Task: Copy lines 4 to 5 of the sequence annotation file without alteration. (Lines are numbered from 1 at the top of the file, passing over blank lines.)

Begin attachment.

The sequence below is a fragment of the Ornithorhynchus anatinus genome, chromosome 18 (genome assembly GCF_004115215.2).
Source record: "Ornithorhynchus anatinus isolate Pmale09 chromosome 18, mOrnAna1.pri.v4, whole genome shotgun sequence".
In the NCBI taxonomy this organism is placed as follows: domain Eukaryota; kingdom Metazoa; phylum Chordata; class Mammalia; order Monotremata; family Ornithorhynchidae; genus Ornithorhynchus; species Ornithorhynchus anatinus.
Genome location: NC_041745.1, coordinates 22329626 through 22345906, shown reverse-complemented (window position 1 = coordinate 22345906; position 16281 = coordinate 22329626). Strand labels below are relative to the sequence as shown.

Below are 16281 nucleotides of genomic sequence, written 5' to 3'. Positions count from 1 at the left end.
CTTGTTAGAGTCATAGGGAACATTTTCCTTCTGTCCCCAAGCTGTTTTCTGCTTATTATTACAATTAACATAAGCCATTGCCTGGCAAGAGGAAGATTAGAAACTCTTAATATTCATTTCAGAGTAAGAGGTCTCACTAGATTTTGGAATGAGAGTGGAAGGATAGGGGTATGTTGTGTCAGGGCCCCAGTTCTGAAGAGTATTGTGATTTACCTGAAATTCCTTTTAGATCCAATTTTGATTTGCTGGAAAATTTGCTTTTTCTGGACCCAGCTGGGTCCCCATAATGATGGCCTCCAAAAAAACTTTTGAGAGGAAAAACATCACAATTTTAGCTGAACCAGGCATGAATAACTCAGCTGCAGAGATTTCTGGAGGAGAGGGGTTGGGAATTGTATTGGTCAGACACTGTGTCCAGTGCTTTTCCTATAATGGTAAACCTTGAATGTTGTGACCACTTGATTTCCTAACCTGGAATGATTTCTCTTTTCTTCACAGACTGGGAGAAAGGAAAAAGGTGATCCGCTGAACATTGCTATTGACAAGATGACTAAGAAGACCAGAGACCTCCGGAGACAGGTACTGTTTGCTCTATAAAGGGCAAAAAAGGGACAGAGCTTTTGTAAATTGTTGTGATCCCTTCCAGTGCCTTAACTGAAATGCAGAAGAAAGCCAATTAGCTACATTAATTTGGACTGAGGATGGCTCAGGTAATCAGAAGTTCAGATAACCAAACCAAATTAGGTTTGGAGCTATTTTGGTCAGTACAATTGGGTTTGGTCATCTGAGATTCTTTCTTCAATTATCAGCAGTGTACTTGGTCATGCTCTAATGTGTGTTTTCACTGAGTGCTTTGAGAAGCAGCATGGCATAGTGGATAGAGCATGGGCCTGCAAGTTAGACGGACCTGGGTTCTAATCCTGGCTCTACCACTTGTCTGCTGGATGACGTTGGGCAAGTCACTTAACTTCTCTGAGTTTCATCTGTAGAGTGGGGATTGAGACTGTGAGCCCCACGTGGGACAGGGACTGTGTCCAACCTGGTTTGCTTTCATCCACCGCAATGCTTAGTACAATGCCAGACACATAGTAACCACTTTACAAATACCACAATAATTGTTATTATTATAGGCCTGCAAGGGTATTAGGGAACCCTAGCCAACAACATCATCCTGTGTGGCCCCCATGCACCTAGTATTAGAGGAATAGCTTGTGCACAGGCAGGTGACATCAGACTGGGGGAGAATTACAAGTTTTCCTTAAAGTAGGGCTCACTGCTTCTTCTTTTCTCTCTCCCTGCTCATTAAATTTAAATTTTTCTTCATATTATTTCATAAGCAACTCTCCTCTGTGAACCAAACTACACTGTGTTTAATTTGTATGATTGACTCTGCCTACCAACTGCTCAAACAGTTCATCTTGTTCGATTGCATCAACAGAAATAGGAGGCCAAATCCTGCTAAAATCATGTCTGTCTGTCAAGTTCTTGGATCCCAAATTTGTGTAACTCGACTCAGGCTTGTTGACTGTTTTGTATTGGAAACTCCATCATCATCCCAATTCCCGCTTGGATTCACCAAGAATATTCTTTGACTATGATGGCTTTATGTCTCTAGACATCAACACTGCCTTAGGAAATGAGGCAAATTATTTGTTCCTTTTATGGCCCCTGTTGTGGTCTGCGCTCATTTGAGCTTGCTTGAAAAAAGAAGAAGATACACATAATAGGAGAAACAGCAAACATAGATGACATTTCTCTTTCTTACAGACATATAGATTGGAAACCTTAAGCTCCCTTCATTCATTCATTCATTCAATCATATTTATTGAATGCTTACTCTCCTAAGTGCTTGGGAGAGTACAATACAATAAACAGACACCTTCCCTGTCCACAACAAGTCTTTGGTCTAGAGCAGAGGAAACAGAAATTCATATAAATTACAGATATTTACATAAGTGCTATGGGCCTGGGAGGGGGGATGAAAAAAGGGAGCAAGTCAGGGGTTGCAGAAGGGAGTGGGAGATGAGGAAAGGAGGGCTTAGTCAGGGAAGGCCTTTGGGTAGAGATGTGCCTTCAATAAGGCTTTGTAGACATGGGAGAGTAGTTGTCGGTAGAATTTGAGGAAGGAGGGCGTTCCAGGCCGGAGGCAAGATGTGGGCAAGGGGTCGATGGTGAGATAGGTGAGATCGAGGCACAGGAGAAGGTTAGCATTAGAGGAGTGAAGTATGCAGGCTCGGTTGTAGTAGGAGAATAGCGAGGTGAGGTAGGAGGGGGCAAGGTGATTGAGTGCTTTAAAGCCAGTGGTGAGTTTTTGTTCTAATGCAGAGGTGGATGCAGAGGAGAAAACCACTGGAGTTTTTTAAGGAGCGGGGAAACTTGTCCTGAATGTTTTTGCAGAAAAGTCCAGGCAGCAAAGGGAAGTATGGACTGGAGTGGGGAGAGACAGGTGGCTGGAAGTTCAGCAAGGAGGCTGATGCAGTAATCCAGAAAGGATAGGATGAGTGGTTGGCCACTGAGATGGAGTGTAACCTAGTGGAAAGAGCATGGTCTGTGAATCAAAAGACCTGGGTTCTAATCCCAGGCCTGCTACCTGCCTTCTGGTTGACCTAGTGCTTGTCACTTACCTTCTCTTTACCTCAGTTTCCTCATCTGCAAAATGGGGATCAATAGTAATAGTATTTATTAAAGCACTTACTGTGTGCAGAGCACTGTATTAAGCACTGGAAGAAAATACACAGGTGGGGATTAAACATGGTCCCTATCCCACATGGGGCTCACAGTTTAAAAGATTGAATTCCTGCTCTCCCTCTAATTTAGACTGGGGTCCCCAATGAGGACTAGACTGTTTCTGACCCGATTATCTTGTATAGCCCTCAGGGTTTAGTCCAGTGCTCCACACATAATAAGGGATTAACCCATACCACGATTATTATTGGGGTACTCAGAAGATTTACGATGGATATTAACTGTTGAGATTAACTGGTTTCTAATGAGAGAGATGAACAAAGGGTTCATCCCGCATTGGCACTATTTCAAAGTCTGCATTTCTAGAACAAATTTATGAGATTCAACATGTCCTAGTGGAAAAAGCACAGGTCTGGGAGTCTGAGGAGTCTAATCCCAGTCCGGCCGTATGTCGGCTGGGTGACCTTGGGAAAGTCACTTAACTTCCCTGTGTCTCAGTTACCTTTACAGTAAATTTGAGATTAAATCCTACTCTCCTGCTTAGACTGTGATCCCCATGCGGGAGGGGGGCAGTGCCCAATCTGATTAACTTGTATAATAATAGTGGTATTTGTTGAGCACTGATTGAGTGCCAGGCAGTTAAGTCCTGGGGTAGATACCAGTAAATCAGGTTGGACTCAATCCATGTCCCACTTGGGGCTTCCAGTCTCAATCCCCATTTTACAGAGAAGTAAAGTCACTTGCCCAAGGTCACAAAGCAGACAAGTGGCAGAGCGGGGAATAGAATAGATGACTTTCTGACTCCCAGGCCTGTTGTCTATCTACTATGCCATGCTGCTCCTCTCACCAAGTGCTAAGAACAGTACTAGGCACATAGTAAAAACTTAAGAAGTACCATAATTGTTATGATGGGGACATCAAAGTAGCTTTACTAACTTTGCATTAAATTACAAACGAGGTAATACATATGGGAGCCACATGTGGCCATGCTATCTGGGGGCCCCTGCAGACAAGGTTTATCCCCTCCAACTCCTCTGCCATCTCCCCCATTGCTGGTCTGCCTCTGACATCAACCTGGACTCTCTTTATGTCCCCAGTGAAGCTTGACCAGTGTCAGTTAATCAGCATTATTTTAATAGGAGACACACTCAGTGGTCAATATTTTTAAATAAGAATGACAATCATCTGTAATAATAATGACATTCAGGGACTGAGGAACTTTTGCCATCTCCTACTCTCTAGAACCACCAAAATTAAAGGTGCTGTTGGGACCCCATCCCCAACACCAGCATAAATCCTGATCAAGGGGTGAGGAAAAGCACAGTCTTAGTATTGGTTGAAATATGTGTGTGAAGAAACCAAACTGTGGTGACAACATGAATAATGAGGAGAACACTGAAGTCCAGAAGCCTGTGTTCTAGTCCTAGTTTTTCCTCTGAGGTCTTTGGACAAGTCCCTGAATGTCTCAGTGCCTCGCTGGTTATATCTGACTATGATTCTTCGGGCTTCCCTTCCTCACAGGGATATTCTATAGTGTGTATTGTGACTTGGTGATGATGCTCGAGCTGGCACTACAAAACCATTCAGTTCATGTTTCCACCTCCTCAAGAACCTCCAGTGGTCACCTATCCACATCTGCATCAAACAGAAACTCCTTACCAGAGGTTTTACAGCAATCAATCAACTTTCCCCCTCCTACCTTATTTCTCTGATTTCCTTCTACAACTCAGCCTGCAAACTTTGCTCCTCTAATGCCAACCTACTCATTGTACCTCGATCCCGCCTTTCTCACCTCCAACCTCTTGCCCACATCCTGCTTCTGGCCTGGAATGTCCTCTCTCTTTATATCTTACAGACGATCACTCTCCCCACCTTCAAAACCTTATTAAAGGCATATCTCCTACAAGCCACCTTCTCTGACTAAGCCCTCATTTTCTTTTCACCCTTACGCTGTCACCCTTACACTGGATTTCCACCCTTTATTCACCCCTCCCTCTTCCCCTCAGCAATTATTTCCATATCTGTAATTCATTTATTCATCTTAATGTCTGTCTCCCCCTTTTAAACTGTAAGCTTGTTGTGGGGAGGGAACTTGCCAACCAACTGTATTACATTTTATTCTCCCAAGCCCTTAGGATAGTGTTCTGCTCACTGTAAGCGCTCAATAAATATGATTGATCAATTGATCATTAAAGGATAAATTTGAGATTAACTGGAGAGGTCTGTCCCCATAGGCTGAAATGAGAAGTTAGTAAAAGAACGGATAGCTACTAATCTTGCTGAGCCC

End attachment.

Genome location: NC_041745.1, coordinates 22329626 through 22345906, shown reverse-complemented (window position 1 = coordinate 22345906; position 16281 = coordinate 22329626). Strand labels below are relative to the sequence as shown.

Below are 16281 nucleotides of genomic sequence, written 5' to 3'. Positions count from 1 at the left end.